Diving in at Mahekal Beach Resort

In Dine, Play, Playa del Carmen & Tulum, Stay by Suzanne Koch

Take the plunge into the Riviera Maya, a stretch of Caribbean coastline on Mexico’s Yucatan Peninsula.

Trust me when I say I questioned whether the waves might reach my room come high tide, or worse swallow me and all the bohemian decor in it up while I was sleeping. Slightly dramatic but really, steps from the ocean takes on a whole new meaning at Mahekal Beach Resort’s oceanfront rooms. Located on the sandy shores of Playa del Carmen in the heart of the hustle and bustle of world-famous Quinta Avenida (5th Avenue), this hotel has the best of both worlds. On property you’re in a jungle oasis but just steps from the lobby and you’re amongst street vendors, nightlife and authentic dining.

What used to be two separate hotels nearly a decade ago, is now one resort that in 2016, completed a three-year, $16 million transformation. Like something out of a Tulum lookbook, this tropical property has it all: branded coconuts to sip cocktails out of, bar-side wooden swings, outdoor rain showers and patio hammocks hung upon arrival. But what’s an exotic resort without the adventure?

My second day in paradise and I was off to do just that by diving into a cenote, a natural sinkhole commonly found all over the Yucatan Peninsula. While some are open swimming holes, others have become underground caves with entire river systems. After descending a set of rickety stairs in the middle of the jungle, I jumped feet first into El Sueño, a mineral-rich cenote found 40 minutes south of Mahekal. I then snorkeled my way through endless stalactites, stalagmites and narrow passageways; my eighth grade science book was coming to life. The cave’s walls were even filled with fossils, the water was clear and the dark “rooms” of the cave were more amazing than they were spooky.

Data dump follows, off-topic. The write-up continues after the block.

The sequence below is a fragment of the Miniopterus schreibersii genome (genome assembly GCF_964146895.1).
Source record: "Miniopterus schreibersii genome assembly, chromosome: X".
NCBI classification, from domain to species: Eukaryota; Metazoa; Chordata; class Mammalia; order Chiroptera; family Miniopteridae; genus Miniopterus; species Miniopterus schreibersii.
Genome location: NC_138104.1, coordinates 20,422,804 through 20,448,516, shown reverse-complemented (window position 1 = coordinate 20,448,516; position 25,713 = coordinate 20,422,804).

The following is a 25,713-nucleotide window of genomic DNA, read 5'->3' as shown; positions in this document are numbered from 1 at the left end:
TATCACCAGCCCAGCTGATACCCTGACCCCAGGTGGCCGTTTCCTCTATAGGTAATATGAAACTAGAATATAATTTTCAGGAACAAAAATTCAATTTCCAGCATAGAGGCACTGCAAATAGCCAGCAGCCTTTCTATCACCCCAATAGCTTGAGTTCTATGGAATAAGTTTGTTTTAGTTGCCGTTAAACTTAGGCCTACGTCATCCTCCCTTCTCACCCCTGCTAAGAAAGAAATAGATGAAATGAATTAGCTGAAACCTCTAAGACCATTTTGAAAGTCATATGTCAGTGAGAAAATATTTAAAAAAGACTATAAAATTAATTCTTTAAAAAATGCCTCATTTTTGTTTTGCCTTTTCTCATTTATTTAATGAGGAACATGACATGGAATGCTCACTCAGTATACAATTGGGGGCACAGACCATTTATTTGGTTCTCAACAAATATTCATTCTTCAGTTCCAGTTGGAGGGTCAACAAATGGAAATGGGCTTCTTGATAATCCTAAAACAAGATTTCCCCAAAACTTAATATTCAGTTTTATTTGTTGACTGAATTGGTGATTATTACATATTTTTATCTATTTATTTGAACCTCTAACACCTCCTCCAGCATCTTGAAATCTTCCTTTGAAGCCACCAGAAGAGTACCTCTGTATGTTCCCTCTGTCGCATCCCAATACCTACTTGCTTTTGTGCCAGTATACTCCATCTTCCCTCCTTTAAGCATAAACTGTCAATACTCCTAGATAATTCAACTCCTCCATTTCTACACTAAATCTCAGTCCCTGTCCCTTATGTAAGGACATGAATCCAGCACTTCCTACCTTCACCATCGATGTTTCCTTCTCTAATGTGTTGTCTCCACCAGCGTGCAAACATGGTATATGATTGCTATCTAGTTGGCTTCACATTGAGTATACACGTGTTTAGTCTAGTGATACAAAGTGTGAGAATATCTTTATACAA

On our way back, we stopped for more snorkeling at Yal Ku lagoon in Akumal. Not only is it filled with colorful fish and crystal water, but this popular lagoon has an ocean inlet, mixing fresh water with salt water. The result is a mix of cool and warm patches and a rainbow of sea life.

After finally returning to land, there was only one thing to do: eat. While I was tempted to return to Fuego—Mahekal’s oceanfront Tulum-style restaurant that uses wood-burning ovens to cook all of its food—to devour more Mexican octopus (a must try), I ventured out instead. Just a few steps off Quinta Avenida, I found Axiote (named for the seed), a small restaurant housed under a thatched-roof palapa serving up authentic Maya cuisine and some of the best food I’ve had in Mexico. Dig into the shrimp ceviche, melted Oaxaca cheese with handmade tortillas and my favorite, the lobster aguachile with fried potato cakes. You can even order up some guacamole con grasshoppers. When in Mexico.

To take a break from daring dining and underground caves, lounge at one of the resort’s four pools or try your hand at ceramic painting at the Artisan Palapa. Choose from blank figurines, bowls, plates and more before adding your own colorful touch with a paintbrush in one hand and margarita in the other. It’s the perfect way to commemorate your first dive into a cenote or into an insect-loaded tortilla chip.


Share this article